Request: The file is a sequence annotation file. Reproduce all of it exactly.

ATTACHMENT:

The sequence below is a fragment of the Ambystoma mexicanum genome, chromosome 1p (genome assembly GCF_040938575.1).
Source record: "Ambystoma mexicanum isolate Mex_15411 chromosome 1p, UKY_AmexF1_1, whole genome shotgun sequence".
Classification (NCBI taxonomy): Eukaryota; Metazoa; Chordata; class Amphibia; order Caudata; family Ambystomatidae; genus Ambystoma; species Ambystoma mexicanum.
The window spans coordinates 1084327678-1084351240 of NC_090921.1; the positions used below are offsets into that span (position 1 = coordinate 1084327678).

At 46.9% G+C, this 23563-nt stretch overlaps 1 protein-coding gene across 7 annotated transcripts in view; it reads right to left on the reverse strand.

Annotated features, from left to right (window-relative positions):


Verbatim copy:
The sequence below is a fragment of the Ambystoma mexicanum genome, chromosome 1p (genome assembly GCF_040938575.1).
Source record: "Ambystoma mexicanum isolate Mex_15411 chromosome 1p, UKY_AmexF1_1, whole genome shotgun sequence".
Classification (NCBI taxonomy): Eukaryota; Metazoa; Chordata; class Amphibia; order Caudata; family Ambystomatidae; genus Ambystoma; species Ambystoma mexicanum.
The window spans coordinates 1084327678-1084351240 of NC_090921.1; the positions used below are offsets into that span (position 1 = coordinate 1084327678).

At 46.9% G+C, this 23563-nt stretch overlaps 1 protein-coding gene across 7 annotated transcripts in view; it reads right to left on the reverse strand.

Annotated features, from left to right (window-relative positions):